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Post by jonescg » Thu, 23 Aug 2012, 20:47

Ratty might not be the best word, but yeah, having the charge receptacle on the battery pack not protrude would be good. I have a diagram of what I have in mind but photobucket seems to be chucking a spaz. I will upload my schematic once they solve their '324' error.
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Post by woody » Thu, 23 Aug 2012, 20:58

Anderson Power Pak help at all?

It has panel mount for 2-10 PP45A connectors.
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Post by jonescg » Thu, 23 Aug 2012, 20:59

The 6 pin plug would simply be to share the current across the two chargers. Whether or not this is a fancy HV rated plug or a bunch of Andersons, I don't know yet. But in the interest of safety I would need at least two contactors - one for the drive and one for charging.
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Post by Tritium_James » Thu, 23 Aug 2012, 21:01

Not necessarily - why can't the motor controller, DC/DC, etc be powered up while you're charging? The DC/DC can keep the 12V battery full that way, making sure your BMS, charger controller, etc don't run it flat.

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Post by jonescg » Thu, 23 Aug 2012, 21:08

It's just another failsafe really. I'm trying to come up with the most space efficient means to isolate the high voltage from the user under idle, charging and discharging conditions. Within reason of course - I'm not planning on developing an ECU for the race bike. Unless I really have to.
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Post by weber » Thu, 23 Aug 2012, 21:32

woody wrote: Anderson Power Pak help at all?

It has panel mount for 2-10 PP45A connectors.

Ooh! Those are pretty. And when I went to look at them I saw these
http://www.andersonpower.com/products/s ... ctors.html which might be even more like what Chris has in mind for a DC charge port. Although it seems the touch-safe/finger-proof ones may be limited to the 45 A finger-proof power-pole inserts that have a contact resistance 2.6 times that of the SBS50. They would be fine for charging, but you may not want to put the controller current through them.
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Post by weber » Thu, 23 Aug 2012, 21:47

Tritium_James wrote: Not necessarily - why can't the motor controller, DC/DC, etc be powered up while you're charging? The DC/DC can keep the 12V battery full that way, making sure your BMS, charger controller, etc don't run it flat.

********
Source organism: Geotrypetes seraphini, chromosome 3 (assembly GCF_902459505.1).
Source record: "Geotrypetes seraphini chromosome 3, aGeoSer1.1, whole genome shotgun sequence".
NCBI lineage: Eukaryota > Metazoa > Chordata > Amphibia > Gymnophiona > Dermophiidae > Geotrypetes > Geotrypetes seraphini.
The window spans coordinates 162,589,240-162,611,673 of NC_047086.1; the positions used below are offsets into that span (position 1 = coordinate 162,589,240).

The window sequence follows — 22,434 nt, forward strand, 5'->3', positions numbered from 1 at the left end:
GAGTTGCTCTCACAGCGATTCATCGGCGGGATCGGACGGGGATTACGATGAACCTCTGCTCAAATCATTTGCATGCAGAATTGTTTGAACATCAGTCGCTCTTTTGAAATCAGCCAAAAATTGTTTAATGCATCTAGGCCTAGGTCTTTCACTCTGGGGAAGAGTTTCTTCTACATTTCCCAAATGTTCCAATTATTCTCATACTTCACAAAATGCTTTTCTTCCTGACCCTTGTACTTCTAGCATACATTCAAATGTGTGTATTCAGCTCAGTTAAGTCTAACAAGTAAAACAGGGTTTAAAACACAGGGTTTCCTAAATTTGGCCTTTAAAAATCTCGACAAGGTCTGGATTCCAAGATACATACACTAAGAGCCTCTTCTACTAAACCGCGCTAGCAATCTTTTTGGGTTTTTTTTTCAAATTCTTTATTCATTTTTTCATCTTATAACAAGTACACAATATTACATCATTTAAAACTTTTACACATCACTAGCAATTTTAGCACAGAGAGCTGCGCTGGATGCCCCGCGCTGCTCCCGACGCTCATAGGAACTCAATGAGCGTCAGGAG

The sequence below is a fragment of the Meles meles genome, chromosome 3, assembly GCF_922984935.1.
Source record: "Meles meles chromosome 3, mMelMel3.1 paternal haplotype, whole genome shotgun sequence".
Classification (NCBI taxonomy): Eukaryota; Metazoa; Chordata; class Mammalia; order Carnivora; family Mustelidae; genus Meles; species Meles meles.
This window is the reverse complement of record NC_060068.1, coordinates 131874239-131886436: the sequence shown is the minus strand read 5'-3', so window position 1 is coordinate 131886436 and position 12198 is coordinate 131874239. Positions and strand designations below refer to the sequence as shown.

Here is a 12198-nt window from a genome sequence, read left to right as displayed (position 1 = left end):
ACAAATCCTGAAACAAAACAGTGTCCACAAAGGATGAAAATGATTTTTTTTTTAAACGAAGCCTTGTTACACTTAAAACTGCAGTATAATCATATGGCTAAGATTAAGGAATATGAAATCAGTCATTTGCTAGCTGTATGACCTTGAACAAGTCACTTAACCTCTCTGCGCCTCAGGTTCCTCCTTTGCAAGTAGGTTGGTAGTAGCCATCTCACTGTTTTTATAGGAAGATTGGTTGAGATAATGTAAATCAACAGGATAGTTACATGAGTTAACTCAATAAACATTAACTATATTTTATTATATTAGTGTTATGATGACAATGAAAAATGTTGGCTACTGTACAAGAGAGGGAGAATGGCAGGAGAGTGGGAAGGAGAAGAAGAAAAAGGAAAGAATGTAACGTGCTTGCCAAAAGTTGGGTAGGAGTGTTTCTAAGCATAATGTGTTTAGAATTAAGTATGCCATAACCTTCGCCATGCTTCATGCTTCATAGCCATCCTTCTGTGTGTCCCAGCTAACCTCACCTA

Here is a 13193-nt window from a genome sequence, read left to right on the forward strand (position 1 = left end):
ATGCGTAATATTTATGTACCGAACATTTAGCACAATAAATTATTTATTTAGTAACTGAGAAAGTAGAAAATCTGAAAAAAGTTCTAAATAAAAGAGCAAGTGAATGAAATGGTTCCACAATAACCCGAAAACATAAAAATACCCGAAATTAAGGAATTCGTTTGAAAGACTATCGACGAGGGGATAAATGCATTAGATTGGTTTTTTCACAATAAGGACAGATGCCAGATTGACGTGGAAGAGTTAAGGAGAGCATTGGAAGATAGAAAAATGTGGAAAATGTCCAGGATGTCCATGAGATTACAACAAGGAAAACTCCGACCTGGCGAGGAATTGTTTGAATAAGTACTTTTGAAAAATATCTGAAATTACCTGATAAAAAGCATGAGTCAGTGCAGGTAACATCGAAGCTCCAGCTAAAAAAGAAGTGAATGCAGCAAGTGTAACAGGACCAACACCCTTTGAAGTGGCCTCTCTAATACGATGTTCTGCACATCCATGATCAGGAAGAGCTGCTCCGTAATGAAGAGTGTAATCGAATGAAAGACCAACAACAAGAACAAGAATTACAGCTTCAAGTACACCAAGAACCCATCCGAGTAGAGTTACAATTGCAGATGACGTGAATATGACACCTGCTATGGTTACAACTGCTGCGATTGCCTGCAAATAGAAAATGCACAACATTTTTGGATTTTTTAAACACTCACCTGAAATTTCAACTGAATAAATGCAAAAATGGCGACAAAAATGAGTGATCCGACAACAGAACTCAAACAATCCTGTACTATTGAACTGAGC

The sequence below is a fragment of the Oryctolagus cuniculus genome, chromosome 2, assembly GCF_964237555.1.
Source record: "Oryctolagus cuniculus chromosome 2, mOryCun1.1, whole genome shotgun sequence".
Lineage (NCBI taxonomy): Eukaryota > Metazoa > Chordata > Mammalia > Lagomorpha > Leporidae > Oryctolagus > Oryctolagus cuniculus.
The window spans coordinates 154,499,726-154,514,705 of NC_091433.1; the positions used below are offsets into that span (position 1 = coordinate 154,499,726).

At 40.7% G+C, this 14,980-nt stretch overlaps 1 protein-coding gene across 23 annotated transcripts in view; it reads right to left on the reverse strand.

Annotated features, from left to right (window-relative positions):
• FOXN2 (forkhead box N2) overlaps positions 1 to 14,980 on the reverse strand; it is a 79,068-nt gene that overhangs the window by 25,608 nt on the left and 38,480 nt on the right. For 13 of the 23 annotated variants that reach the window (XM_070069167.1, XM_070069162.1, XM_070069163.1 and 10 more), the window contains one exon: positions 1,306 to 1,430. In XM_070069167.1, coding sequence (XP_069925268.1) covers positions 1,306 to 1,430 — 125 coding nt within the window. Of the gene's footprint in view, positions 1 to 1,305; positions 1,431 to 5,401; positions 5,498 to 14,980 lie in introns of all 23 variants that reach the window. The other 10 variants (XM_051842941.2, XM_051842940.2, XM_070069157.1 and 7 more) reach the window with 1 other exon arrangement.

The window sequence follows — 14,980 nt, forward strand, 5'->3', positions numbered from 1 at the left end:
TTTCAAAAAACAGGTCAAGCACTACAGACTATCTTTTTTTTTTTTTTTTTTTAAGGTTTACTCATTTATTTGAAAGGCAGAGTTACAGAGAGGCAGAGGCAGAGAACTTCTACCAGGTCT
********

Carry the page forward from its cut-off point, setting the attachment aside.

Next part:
Hi James, I assume you're responding to something I wrote. It would be good to know what, as you may have misinterpreted it. I didn't say the DC/DC should be prevented from operating while charging. I agree it should be operating. You can even run the cabin heater if you want. But why would you ever want traction power to the motor controller while charging? It sounds like asking for trouble. Not only the risk of drive-off, which might be prevented by other means, but the bus caps etc. will be exposed to higher voltages than they otherwise would.

If your DC-DC is connected such that you can't isolate the motor controller without isolating the DC/DC then you have a design problem.
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Post by jonescg » Thu, 23 Aug 2012, 22:10

I have emailed Nancy Loo about the isolation, and recommended charging wiring diagrams for the split-pack idea. Her engineer was away, so I will have to wait. She assured me everything was isolated from the HV output.

Sorry if things are getting confusing between projects here - I will be building two EVs, one will have lots of room for contactors, precharge resistors, fail safes and the like. The other is a balls-out speed machine with barely enough room to swing a cat.

The race bike will need the most design thought as space is at a premium. I do like the idea of charging and discharging through the same battery lead, as it instantly disconnects the motor drive as you go to charge. It does however need more fancy contactors and precharges, which are also quite space intensive.

Maybe the charge receptacle can be finger proof, but not switched through a contactor to save on space (that is, full pack voltage is accessible if you are dumb enough to probe deep enough for it).

This would all be so much easier if a single charger can be found which gives 705 V and no need to split the pack...

Edit to add:
http://www.currentways.com/ProductView.aspx?PID=1001
"without the need for a centre-tap".

I like it :) It means I can park the car right next to the race bike and charge it up like I was getting a jump start Image